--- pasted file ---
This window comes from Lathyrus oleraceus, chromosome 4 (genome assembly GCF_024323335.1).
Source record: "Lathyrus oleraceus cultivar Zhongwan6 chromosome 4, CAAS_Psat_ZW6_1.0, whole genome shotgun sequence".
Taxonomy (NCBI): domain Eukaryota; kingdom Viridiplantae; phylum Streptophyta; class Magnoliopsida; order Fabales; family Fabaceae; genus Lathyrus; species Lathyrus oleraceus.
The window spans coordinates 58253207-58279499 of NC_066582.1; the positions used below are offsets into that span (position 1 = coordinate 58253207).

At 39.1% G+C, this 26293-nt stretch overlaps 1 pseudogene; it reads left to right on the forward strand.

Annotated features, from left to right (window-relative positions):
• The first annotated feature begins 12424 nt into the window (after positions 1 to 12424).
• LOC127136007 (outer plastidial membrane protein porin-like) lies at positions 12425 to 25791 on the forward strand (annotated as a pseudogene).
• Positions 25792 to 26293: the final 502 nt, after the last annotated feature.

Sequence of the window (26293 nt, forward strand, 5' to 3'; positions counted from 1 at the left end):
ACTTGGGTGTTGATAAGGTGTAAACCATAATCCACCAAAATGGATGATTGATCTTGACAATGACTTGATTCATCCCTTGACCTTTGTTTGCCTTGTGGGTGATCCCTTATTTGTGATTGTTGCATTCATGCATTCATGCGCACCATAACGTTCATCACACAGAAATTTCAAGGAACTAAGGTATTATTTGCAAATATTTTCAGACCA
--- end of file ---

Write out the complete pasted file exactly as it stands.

This window comes from Lathyrus oleraceus, chromosome 4 (genome assembly GCF_024323335.1).
Source record: "Lathyrus oleraceus cultivar Zhongwan6 chromosome 4, CAAS_Psat_ZW6_1.0, whole genome shotgun sequence".
Taxonomy (NCBI): domain Eukaryota; kingdom Viridiplantae; phylum Streptophyta; class Magnoliopsida; order Fabales; family Fabaceae; genus Lathyrus; species Lathyrus oleraceus.
The window spans coordinates 58253207-58279499 of NC_066582.1; the positions used below are offsets into that span (position 1 = coordinate 58253207).

At 39.1% G+C, this 26293-nt stretch overlaps 1 pseudogene; it reads left to right on the forward strand.

Annotated features, from left to right (window-relative positions):
• The first annotated feature begins 12424 nt into the window (after positions 1 to 12424).
• LOC127136007 (outer plastidial membrane protein porin-like) lies at positions 12425 to 25791 on the forward strand (annotated as a pseudogene).
• Positions 25792 to 26293: the final 502 nt, after the last annotated feature.

Sequence of the window (26293 nt, forward strand, 5' to 3'; positions counted from 1 at the left end):
ACTTGGGTGTTGATAAGGTGTAAACCATAATCCACCAAAATGGATGATTGATCTTGACAATGACTTGATTCATCCCTTGACCTTTGTTTGCCTTGTGGGTGATCCCTTATTTGTGATTGTTGCATTCATGCATTCATGCGCACCATAACGTTCATCACACAGAAATTTCAAGGAACTAAGGTATTATTTGCAAATATTTTCAGACCA